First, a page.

Guest Author - Christine Blachford
Here's part 2 of our quick round-up of the Formula 1 circuits we will enjoy this year.
Britain - Britain is still remembered as the home of F1 Racing, as the first World Championship race was held here decades ago. However, its grip on that memory is slipping as the development of the track and surrounding facilities has come to a halt, at a moment when it really needs investment. The race remains immensely popular though.
Germany – The Nurburgring is an enormous circuit that is famous for sometimes taking about ten minutes to complete. The F1 layout is much shorter than that, of course, and has plenty of twists and turns to challenge the drivers.
Hungary – Last year, Jenson Button took his maiden win at Hungary. It was a bizarre race, with a lot of the championship contenders falling out of the race part way through. The track is slow and has very few overtaking opportunities, and the weather doesn’t usually improve matters.
Turkey – Istanbul will host its third Grand Prix this year, and is one of the few that runs anti-clockwise. This is a strain on the drivers, but they are usually too busy concentrating on the tricky Turn 14 to concern themselves with that.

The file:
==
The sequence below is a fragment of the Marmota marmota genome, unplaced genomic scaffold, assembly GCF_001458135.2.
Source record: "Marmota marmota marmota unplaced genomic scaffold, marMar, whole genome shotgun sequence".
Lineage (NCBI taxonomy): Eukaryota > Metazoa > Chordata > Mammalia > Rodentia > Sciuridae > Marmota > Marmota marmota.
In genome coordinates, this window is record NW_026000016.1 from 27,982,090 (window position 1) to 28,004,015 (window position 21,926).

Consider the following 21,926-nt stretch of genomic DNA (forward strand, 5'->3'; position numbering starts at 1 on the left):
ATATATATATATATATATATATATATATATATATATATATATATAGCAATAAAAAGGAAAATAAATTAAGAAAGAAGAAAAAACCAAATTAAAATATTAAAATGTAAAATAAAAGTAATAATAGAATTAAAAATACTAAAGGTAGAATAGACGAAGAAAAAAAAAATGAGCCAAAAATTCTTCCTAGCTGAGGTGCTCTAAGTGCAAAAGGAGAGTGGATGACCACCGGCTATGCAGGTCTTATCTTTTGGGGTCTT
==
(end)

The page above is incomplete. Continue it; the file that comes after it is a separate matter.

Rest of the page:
Italy – The race at Monza has a huge following, mostly thanks to Ferrari, and Italian prominence in F1 history. The track is incredibly fast, although some chicanes have been added over the years to try and slow things down a bit. It makes the race a good challenge for the drivers.
Belgium – Spa-Francorchamps was dropped from the 2006 calendar at the very last minute leaving many fans disappointed. Both fans and the drivers are happy to see the Belgian race back this year, as the track offers many twists and turns to challenge their racing skills.
China – Shanghai enters its fourth year as an F1 host, and the facilities and buildings at the track are surpassed by none. The corners are long and offer overtaking opportunities, but so far the fans have not turned up in their droves to see this.
Japan – Fuji returns as the Japanese track, replacing old favourite Suzuka. The circuit sits on the slopes of Mount Fuji and offers some stunning scenery. It’s been a long time since Fuji was on the calendar (30 years), almost as long as the straight through the start/finish line.
Brazil – As the last track of the season, Brazil is always swamped with fans. The facilities are not great, but the atmosphere and the track hold it’s place. Like Turkey, the track runs anti-clockwise and offers long corners and varying degrees of hill.
That wraps up a quick introduction to the order of events for 2007. Make sure you tune in to the races, so you can pick your favourite circuit.